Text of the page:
When Stellenbosch University (SU) athlete Justine Palframan, 22, walks on to the athletics track at the Olympic Games in Rio, she will fulfil a dream that originated in the rural hamlet of Eshowe in KwaZulu-Natal.
“I’m excited, I’m relieved, I’m very happy,” she said after her inclusion in the South African Olympic team was confirmed. “I can’t believe it is actually happening…”
Justine, a BSc Sports Science student and Stellenbosch Sport Ambassador (SSA), comes from an athletic family. Her parents Steve and Trevlyn Palframan met on the track and both represented their province in athletics.
When she was younger, someone told her parents that no top sportsman or woman will ever come out of a small town like Eshowe because they don’t have the facilities.
Justine is proof that this is not true. She overcame the lack of facilities by training on her school Eshowe High’s hockey field and her “against-the- odds” story is one of the main reasons she has agreed to become an SSA ambassador.
She believes many people don’t reach their full potential because the obstacles they are faced with seem unsurmountable and she hopes her story will inspire others to believe that anything is possible.
“I would like to say to them: I know you don’t have this, but you have that. You have to be inventive. It is possible to get to the top using what you have. It is not an excuse.”
She does, however, emphasise the importance of support.
“I have an athletic background and my dad coached me. Some people don’t have a coach or facilities – I at least had the coaching and support.”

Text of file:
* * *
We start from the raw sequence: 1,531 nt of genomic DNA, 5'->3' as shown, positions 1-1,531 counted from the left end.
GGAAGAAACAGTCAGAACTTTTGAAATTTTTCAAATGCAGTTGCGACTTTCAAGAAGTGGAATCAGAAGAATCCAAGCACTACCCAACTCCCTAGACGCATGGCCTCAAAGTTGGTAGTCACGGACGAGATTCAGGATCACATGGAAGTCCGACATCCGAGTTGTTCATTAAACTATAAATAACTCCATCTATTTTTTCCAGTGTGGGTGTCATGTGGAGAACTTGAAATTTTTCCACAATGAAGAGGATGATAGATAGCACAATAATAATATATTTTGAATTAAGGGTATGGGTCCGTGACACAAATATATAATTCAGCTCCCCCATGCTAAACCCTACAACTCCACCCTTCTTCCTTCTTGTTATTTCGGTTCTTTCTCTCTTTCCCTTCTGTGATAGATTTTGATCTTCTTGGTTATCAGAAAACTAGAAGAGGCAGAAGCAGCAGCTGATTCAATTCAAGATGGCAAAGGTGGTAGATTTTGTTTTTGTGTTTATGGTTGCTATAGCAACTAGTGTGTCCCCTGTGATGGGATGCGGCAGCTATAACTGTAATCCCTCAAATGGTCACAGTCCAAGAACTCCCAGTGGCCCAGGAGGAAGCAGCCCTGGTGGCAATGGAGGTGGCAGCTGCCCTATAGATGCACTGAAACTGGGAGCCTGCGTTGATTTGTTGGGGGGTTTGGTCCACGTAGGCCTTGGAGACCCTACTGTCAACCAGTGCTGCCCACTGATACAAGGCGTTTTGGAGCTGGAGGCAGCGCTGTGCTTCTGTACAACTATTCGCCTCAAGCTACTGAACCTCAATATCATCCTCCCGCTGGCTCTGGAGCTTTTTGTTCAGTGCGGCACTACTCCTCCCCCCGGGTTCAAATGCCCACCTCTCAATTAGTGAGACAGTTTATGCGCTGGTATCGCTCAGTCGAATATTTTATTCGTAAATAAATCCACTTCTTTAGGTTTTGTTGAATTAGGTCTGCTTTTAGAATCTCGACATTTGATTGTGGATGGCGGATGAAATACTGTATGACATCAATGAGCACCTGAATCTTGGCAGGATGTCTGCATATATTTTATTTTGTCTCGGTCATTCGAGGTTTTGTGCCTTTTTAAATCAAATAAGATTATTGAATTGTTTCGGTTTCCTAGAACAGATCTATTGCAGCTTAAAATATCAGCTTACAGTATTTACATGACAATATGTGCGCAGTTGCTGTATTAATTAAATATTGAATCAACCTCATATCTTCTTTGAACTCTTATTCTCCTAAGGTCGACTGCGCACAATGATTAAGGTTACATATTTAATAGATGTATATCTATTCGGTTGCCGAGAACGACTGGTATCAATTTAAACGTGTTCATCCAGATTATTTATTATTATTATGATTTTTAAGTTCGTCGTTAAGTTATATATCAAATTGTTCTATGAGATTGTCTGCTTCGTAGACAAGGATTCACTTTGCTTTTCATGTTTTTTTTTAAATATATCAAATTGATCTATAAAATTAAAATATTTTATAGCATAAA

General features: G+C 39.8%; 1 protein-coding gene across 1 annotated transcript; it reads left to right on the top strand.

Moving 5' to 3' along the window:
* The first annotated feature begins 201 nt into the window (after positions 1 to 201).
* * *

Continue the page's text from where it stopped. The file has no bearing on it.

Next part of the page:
In January 2013 Justine enrolled for a BSc Sports Science degree at SU, where she trains with her coach Mohamed Ally from Maties Athletics.
Not even four years later Justine is a seasoned athlete who has competed in world events on junior and senior level. She won gold in the 400m at the World Student Games in 2015 and was part of the 4×400 relay team who won gold at the African Senior Athletics Championships in June.
As part of her preparation for the Olympic Games, she spent a week training alongside friends and fellow athletes, Wayne van Niekerk and Akani Simbine, at the Racers Track Club in Jamaica, home of the famous sprinter, Usain Bolt.
She had to prove her fitness after struggling with injury. This injury prevented her from defending her national titles in the 200m and 400m at the South African national track and field championships in April this year.
“Having to withdraw from the SA Champs was very upsetting, but it was the right decision at the time. I wanted to run, I wanted to defend my titles, but looking forward it wasn’t worth the risk.”
She admits it is not always easy to look at the bigger picture. A coach plays an important role in this regard, as does experience.
Justine spent the weeks before the Olympic Games in Europe to train and prepare. This preparation and her participation in the Olympic Games mean that she is missing class. She has two more subjects to complete to graduate at the end of the year.
Balancing studies and sport is not easy, especially when you want to do well in both, she says. Hard work and a willingness to “put in the effort” is her advice for success. She doesn’t regret any of the sacrifices she has had to make to be able to compete at the highest level.
“It’s worth it,” she says.